Coping through the Holidays as a Trauma Survivor
Updated: Nov 19
For some, the holiday season is full of fond memories with loved ones and traditions that bring joyful experiences. For those who have survived trauma, the holidays can feel very confusing and dysregulating. A time that is frequently advertised to be happy, warm, and full of connection with family and friends, but instead, it is filled with stress, anxiety, and many triggers.
The holidays may be mixed with emotions - maybe a part of you truly enjoys aspects of the holiday season, while another part of you feels frightened or despair in the approaching weeks. These experiences are very normal for survivors of childhood trauma and abuse. Even if current day holiday gatherings are not overtly traumatic or distressing, the very nature of repeating similar patterns, traditions, or gatherings in places where trauma was experienced, can evoke deep rooted feelings of anxiety and fear.
Holiday gatherings might be a painful reminder of the dysfunctional patterns you experienced as a child, while your adult self longs for normalcy. Others may experience the painful absence of these traditions as they find themselves alone during the holidays. No matter your experience or how you choose to move through the holidays, your feelings are valid and we hope that the below information help you find some peace during this season.
It’s Okay To Put Yourself First
There can be a lot of pressure to show up to holiday gatherings, social pressure to discuss what you plan to do during the holidays, or simply pressure to be more “joyful” and enjoy this season. It is okay to not enjoy every part of the holidays. Putting yourself first will look different for each individual. Set aside some time to think of ways that may honor your whole person during this season. This can be done through:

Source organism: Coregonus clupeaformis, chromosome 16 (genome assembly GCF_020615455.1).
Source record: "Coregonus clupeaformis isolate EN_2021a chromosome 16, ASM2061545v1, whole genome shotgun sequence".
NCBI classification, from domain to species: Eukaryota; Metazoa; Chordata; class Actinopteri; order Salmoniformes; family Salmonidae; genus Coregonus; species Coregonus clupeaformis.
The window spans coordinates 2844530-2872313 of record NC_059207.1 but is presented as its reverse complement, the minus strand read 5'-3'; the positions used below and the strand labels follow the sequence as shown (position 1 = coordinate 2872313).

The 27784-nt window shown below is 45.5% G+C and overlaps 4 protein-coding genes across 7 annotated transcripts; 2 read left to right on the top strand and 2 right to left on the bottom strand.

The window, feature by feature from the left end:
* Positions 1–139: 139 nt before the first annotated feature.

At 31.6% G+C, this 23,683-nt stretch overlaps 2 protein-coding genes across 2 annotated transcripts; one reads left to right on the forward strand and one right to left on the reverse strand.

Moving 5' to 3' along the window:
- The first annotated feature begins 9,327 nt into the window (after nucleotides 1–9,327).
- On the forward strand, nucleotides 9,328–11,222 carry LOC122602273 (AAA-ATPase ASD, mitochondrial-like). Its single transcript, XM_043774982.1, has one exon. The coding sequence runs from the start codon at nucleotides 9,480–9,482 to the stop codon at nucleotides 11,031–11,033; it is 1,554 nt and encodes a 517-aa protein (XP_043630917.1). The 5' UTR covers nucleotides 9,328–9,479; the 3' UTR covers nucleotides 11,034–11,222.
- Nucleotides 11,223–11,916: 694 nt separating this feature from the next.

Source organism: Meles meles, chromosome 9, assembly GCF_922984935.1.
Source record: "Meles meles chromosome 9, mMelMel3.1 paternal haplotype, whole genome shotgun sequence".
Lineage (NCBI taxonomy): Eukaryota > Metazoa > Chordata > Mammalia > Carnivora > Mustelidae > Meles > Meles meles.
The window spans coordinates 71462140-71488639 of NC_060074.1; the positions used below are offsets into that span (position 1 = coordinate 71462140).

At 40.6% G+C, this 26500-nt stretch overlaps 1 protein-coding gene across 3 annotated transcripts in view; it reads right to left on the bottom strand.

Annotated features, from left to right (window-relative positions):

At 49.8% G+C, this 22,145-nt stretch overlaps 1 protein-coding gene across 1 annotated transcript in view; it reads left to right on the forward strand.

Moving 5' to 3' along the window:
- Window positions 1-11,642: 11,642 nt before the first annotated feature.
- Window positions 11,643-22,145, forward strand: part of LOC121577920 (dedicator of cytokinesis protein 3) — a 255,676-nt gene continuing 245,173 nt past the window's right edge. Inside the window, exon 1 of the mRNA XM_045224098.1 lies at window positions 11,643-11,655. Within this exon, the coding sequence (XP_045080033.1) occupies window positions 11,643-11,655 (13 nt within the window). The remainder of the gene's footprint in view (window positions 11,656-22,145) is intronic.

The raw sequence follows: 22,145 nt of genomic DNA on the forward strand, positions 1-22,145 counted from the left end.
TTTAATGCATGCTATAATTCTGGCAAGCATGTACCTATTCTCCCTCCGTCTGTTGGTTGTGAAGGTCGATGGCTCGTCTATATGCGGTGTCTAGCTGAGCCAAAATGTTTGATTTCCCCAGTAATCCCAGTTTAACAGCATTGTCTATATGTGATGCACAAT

Distraction: Watching movies and listening to music that have a springtime or summertime theme. Doing the opposite of what is currently happening can remind our brain of the times that we do enjoy.
Self Care: Planning out what your idea of self care through the holidays might look like can be a way to practice self love and nurturance. Maybe it’s time to schedule that massage you’ve been thinking about.
Before going into the holidays, it can be helpful to have a plan in place whether you will be around family or not. If you are going to be around family members for the holidays, plan ahead of how you will cope with this. Some examples might be: discussing with a trusted friend that you may call them during the holiday, or identifying a family member who understands your struggles with the holidays that you may be able to lean on during the gatherings.
Coping ahead may also look like planning what the holiday will be for you. Maybe you plan a gathering with chosen family who are safe and trustworthy. You might plan out what you are going to do at home that day, perhaps order takeout and rent a movie, or go for a leisure walk in the park. Either way, there is not a wrong way to plan for how you will cope through this season.
You matter. Your mental and physical wellbeing matters. Setting boundaries in order to protect yourself is of the utmost importance and is not selfish. It’s okay to skip out on gatherings. You do not owe anyone an explanation or reason for not wanting to attend. Boundaries are limits that we not only set with others, but also with and for ourselves. If you know that you tend to bend to the pressure set by family members, perhaps sending a text message is more manageable for you.
It is also appropriate to plan on setting boundaries during holiday gatherings. This may look/sound like:
"I can only stay for an hour."
"Stop yelling at me."
"I'm uncomfortable discussing this, please don't bring it up again."
"I'm not coming to the gathering."
Setting boundaries with those who have chronically violated your boundaries can be difficult. Always consider your safety first in determining how, when, and what to communicate a boundary.
Remember You Have Support
During this time of year, there has been an influx of mental health support for survivors of trauma. There may be local support groups for trauma survivors, grief support groups at counseling or religious centers, or even ones hosted online via zoom. If you don’t already have one, it can be helpful to set up an appointment with a therapist to process your thoughts and feelings around the holiday season.
At Grace Therapy & Wellness, we are here to walk with you through the challenges of holidays, families, and everything in between. Click here for more information about our services across Texas.